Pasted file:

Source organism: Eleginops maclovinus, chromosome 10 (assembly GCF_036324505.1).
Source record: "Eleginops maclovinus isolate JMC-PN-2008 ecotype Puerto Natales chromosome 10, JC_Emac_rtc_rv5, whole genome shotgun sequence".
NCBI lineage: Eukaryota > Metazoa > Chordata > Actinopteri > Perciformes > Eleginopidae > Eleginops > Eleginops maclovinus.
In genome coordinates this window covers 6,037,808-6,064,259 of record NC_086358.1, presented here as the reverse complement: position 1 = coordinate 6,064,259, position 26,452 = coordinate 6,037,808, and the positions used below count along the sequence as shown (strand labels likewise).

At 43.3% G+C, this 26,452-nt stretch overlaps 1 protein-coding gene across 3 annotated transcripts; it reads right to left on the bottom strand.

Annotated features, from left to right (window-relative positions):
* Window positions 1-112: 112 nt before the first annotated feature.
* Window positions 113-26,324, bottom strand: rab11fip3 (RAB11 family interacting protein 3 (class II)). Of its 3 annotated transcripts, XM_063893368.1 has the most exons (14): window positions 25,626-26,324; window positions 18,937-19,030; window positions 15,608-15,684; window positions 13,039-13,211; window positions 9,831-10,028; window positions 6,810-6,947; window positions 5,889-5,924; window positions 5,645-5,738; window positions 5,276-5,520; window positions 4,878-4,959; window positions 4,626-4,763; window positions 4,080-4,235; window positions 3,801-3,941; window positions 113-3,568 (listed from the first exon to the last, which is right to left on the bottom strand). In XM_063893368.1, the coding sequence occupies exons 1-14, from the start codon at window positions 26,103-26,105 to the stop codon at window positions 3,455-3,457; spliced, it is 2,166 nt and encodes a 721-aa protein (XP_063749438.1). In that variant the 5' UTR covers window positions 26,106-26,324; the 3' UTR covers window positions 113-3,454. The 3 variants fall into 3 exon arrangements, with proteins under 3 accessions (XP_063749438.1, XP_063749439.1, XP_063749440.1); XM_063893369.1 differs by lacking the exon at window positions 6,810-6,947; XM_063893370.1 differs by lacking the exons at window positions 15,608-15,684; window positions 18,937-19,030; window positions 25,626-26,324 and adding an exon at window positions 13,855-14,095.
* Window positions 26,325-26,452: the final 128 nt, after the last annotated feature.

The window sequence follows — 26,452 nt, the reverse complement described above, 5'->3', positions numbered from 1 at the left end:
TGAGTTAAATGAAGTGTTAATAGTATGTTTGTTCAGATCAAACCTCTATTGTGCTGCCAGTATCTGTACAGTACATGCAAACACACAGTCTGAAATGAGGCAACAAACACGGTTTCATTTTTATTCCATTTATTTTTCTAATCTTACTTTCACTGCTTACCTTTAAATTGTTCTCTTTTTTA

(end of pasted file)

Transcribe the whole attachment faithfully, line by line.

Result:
Source organism: Eleginops maclovinus, chromosome 10 (assembly GCF_036324505.1).
Source record: "Eleginops maclovinus isolate JMC-PN-2008 ecotype Puerto Natales chromosome 10, JC_Emac_rtc_rv5, whole genome shotgun sequence".
NCBI lineage: Eukaryota > Metazoa > Chordata > Actinopteri > Perciformes > Eleginopidae > Eleginops > Eleginops maclovinus.
In genome coordinates this window covers 6,037,808-6,064,259 of record NC_086358.1, presented here as the reverse complement: position 1 = coordinate 6,064,259, position 26,452 = coordinate 6,037,808, and the positions used below count along the sequence as shown (strand labels likewise).

At 43.3% G+C, this 26,452-nt stretch overlaps 1 protein-coding gene across 3 annotated transcripts; it reads right to left on the bottom strand.

Annotated features, from left to right (window-relative positions):
* Window positions 1-112: 112 nt before the first annotated feature.
* Window positions 113-26,324, bottom strand: rab11fip3 (RAB11 family interacting protein 3 (class II)). Of its 3 annotated transcripts, XM_063893368.1 has the most exons (14): window positions 25,626-26,324; window positions 18,937-19,030; window positions 15,608-15,684; window positions 13,039-13,211; window positions 9,831-10,028; window positions 6,810-6,947; window positions 5,889-5,924; window positions 5,645-5,738; window positions 5,276-5,520; window positions 4,878-4,959; window positions 4,626-4,763; window positions 4,080-4,235; window positions 3,801-3,941; window positions 113-3,568 (listed from the first exon to the last, which is right to left on the bottom strand). In XM_063893368.1, the coding sequence occupies exons 1-14, from the start codon at window positions 26,103-26,105 to the stop codon at window positions 3,455-3,457; spliced, it is 2,166 nt and encodes a 721-aa protein (XP_063749438.1). In that variant the 5' UTR covers window positions 26,106-26,324; the 3' UTR covers window positions 113-3,454. The 3 variants fall into 3 exon arrangements, with proteins under 3 accessions (XP_063749438.1, XP_063749439.1, XP_063749440.1); XM_063893369.1 differs by lacking the exon at window positions 6,810-6,947; XM_063893370.1 differs by lacking the exons at window positions 15,608-15,684; window positions 18,937-19,030; window positions 25,626-26,324 and adding an exon at window positions 13,855-14,095.
* Window positions 26,325-26,452: the final 128 nt, after the last annotated feature.

The window sequence follows — 26,452 nt, the reverse complement described above, 5'->3', positions numbered from 1 at the left end:
TGAGTTAAATGAAGTGTTAATAGTATGTTTGTTCAGATCAAACCTCTATTGTGCTGCCAGTATCTGTACAGTACATGCAAACACACAGTCTGAAATGAGGCAACAAACACGGTTTCATTTTTATTCCATTTATTTTTCTAATCTTACTTTCACTGCTTACCTTTAAATTGTTCTCTTTTTTA